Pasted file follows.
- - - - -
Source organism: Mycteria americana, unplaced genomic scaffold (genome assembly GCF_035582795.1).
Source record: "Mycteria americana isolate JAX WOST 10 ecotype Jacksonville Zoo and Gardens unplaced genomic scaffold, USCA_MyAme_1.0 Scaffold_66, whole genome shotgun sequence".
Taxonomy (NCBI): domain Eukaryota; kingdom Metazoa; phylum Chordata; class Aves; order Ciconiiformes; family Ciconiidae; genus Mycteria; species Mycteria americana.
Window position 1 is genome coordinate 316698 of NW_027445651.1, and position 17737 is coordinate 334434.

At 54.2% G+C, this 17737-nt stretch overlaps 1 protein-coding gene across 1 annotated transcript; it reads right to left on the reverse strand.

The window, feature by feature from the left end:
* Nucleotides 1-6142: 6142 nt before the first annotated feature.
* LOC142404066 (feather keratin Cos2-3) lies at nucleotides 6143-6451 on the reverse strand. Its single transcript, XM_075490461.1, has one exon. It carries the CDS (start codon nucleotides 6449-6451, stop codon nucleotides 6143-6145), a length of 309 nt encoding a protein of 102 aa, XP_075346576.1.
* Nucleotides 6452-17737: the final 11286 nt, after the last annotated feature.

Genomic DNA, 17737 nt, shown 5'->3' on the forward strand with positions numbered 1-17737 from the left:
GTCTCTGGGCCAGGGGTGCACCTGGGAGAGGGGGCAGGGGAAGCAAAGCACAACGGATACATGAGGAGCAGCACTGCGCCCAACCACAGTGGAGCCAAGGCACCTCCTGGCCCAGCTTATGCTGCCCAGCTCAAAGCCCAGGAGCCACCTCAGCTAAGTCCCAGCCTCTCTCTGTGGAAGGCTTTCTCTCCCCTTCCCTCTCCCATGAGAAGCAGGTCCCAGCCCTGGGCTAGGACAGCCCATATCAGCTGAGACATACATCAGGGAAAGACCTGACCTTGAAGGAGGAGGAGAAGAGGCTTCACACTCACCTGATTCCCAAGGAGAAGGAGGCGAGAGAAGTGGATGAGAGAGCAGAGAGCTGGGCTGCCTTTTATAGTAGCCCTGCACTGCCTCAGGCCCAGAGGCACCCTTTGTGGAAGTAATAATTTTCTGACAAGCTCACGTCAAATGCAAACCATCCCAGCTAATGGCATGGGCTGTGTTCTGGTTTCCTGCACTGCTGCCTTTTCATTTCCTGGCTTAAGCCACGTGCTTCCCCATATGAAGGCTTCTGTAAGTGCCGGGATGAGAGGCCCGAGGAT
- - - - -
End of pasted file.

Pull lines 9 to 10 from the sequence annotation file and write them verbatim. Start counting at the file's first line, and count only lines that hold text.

* Nucleotides 6452-17737: the final 11286 nt, after the last annotated feature.

Genomic DNA, 17737 nt, shown 5'->3' on the forward strand with positions numbered 1-17737 from the left: